What we know about the MLB-MLBPA agreement for the 2020 season

While the novel coronavirus pandemic still has baseball and the remainder of the sports world at a standstill, the general framework for a potential 2020 season is beginning to emerge. MLB and the Players’ Association (MLBPA) have been in talks about how to proceed. Already they’ve forged agreements regarding service time, the draft, and salary advances, and now they’re reportedly coming to terms on how the 2020 season itself will take shape. 

While everything obviously depends upon the trajectory of the ongoing COVID-19 outbreak, owners and players are proceeding as though playing some semblance of a 2020 season will be possible. As for the MLB and MLBPA agreement to that end, here’s what we know so far. 

The MLB and MLBPA will only proceed with a 2020 season under certain conditions

MLB will have a season in 2020 only if the following things happen, per Jeff Passan of ESPN: 

  1. There are no longer any bans on mass gatherings in place that would prevent games from being played in front of fans at the ballpark.
  2. There are no relevant travel restrictions in the U.S. or Canada. 
  3. Medical experts determine playing games would not present health risks for players, fans, or other team personnel. 

Based on what we know about the coronavirus thus far and the necessity of social distancing to limit the spread of it, it seems highly unlikely that those three conditions can be met anytime soon. Even if social distancing guidelines are relaxed in some locations, they likely won’t be in others, at least to the extent that heavily attended sporting events are possible. Even after social distancing policies are relaxed, it’s highly possible we’ll see flare-ups of the virus from time to time. As such, getting medical professionals to declare no health risks for games seems like an ambitious bar to clear.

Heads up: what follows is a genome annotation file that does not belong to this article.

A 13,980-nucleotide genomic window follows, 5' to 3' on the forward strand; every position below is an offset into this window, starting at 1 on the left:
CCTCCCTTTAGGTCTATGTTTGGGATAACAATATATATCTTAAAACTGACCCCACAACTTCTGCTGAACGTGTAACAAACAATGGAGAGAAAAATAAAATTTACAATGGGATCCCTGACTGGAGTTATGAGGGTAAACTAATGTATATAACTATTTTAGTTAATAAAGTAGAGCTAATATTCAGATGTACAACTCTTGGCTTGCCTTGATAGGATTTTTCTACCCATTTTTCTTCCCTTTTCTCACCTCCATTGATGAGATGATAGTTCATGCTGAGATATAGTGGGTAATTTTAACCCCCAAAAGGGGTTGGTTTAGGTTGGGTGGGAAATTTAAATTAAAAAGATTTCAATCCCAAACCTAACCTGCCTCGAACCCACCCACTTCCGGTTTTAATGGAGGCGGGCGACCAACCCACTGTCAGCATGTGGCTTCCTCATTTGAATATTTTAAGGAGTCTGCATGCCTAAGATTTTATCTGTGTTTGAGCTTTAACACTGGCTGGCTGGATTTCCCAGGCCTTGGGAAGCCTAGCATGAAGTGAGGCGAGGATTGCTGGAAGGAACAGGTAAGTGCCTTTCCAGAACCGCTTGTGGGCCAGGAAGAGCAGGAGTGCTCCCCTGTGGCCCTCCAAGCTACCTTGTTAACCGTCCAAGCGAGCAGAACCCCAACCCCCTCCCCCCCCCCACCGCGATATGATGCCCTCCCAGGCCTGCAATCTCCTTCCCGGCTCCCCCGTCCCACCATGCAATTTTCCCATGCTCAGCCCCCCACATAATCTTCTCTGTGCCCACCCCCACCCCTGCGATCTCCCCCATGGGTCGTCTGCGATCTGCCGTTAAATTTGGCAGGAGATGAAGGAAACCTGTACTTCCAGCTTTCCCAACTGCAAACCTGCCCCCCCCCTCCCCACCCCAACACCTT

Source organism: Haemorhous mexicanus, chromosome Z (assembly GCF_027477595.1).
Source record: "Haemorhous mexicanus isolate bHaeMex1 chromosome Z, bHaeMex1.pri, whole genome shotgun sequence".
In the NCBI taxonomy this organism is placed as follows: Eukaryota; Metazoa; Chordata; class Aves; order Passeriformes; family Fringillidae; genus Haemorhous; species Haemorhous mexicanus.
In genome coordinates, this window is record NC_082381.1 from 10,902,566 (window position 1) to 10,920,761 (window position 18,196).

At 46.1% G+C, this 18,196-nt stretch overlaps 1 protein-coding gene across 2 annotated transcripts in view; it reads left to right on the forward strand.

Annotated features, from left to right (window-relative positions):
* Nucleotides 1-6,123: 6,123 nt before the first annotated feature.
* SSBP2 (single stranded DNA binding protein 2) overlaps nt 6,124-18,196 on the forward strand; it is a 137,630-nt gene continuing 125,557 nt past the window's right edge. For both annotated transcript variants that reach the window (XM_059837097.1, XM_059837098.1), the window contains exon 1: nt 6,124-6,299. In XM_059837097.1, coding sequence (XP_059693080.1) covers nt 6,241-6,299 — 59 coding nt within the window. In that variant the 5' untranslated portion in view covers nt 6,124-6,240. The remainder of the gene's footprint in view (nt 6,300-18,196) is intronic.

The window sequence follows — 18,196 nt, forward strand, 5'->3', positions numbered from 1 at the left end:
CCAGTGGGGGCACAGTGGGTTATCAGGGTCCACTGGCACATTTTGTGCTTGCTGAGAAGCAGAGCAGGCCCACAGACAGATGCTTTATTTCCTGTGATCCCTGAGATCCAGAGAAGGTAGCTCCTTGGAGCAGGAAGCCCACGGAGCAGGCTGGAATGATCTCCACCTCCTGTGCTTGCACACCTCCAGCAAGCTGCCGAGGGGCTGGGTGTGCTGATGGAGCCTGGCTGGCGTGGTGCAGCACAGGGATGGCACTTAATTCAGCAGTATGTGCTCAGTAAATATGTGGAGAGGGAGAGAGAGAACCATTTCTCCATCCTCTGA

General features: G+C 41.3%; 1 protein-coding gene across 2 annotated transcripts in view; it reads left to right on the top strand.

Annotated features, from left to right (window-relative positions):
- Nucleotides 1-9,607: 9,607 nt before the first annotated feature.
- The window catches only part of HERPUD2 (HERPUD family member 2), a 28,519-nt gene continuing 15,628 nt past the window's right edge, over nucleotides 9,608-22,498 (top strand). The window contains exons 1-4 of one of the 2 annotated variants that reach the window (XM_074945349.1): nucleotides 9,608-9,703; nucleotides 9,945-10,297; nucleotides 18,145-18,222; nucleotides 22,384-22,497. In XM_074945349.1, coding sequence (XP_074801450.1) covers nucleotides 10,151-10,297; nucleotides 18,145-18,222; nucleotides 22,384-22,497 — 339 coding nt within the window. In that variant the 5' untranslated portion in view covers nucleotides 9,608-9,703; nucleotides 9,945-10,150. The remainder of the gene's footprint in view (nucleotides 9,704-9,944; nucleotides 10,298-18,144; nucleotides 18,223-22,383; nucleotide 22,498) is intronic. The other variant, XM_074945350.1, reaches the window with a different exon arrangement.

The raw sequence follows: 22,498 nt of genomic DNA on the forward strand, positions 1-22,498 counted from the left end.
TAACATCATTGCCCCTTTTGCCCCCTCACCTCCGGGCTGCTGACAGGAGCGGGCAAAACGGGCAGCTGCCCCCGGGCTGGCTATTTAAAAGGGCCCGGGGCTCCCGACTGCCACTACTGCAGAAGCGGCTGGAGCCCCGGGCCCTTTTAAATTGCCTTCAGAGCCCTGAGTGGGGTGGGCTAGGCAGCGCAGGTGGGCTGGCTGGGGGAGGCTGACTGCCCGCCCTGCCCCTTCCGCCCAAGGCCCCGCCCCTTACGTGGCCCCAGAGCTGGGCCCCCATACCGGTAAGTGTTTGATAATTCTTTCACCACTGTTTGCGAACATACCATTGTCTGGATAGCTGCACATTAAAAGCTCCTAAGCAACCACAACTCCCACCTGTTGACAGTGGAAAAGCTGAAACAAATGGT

Based on these stipulations, it’s easy to take a pessimistic view on the prospects of having a 2020 MLB season at all. 

That said, the agreement does leave some wiggle room

Those firm pronouncements may not be so firm after all. Here’s a follow-up from Passan: 

So playing games at neutral sites and in empty ballparks would at least come close to nullifying those three conditions listed above. As of early Friday, MLB was still hoping to play a 140-game regular season with a 14-team postseason, according to Jon Heyman. That’s going to be almost impossible under any circumstances, let alone after waiting for those three stipulations above to be satisfied. Passan’s follow-up suggests that there’s some adaptability built into the MLB-MLBPA agreement, and that seems like a requirement if a season of any meaningful length is to be conducted. 

The 2020 season probably won’t look like any other season

In addition to what figures to be the significantly abbreviated length of the 2020 season, should it come to pass, a number of structural wrinkles may be necessary or at least beneficial in order to pull it off. Some details: 

As well, neutral-site playoff games in November are possible, depending on whether cold-weather teams in ballparks without roofs are involved. The aim is going to be to squeeze as many games as possible into the calendar, and that’s where the doubleheaders and lack of an All-Star break come in. And to accommodate the extra load, rosters could be bigger. In general terms, more games mean more money, and that’s the objective for owners and players alike. 

Again, it’s the virus and the public health responses to it that will determine the timeline. While MLB and MLBPA seem to have a blueprint for the 2020 season, it remains to be seen whether it’s a feasible one. 

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